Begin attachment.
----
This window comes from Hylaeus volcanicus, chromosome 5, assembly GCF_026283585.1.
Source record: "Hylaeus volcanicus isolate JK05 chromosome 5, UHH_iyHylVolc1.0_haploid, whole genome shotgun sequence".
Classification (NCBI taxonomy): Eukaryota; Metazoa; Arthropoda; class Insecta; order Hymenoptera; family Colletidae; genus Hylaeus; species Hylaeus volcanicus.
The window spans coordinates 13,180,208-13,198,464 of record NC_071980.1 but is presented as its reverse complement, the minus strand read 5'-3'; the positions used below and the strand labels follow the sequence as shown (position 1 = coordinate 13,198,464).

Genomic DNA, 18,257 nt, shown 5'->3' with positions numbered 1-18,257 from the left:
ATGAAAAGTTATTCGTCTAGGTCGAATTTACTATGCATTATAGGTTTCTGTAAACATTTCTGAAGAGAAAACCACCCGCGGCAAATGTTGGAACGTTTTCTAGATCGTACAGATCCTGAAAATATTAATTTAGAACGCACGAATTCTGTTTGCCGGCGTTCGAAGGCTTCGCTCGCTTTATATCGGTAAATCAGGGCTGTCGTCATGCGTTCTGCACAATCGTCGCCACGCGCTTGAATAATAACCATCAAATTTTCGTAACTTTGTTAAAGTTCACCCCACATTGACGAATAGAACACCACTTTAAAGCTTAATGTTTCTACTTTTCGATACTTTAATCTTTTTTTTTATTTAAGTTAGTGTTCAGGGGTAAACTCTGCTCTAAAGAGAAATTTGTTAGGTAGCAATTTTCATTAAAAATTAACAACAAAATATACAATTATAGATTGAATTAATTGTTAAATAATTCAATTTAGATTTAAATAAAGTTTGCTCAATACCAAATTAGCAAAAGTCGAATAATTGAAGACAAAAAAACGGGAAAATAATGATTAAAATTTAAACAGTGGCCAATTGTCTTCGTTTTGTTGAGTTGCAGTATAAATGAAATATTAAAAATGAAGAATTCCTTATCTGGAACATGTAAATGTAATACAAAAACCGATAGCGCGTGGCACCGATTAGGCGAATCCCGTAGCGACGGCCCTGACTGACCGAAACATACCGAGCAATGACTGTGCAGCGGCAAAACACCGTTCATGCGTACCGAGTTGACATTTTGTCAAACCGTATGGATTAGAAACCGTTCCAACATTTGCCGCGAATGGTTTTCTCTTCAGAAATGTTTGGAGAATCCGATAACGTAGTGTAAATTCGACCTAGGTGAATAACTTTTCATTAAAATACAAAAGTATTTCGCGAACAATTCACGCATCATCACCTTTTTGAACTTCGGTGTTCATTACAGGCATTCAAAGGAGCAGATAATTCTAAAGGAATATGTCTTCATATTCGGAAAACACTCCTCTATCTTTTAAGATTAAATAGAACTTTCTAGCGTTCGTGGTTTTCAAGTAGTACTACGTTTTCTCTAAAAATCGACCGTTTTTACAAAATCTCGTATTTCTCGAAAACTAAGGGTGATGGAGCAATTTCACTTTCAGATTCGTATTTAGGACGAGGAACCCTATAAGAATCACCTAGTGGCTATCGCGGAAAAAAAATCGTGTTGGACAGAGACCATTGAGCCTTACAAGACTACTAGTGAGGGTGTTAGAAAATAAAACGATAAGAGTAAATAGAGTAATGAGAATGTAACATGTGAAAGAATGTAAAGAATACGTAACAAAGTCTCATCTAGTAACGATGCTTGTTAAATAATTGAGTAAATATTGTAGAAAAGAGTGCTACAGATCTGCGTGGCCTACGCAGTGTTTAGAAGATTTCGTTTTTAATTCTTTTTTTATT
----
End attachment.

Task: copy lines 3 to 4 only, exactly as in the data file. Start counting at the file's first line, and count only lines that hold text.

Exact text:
Classification (NCBI taxonomy): Eukaryota; Metazoa; Arthropoda; class Insecta; order Hymenoptera; family Colletidae; genus Hylaeus; species Hylaeus volcanicus.
The window spans coordinates 13,180,208-13,198,464 of record NC_071980.1 but is presented as its reverse complement, the minus strand read 5'-3'; the positions used below and the strand labels follow the sequence as shown (position 1 = coordinate 13,198,464).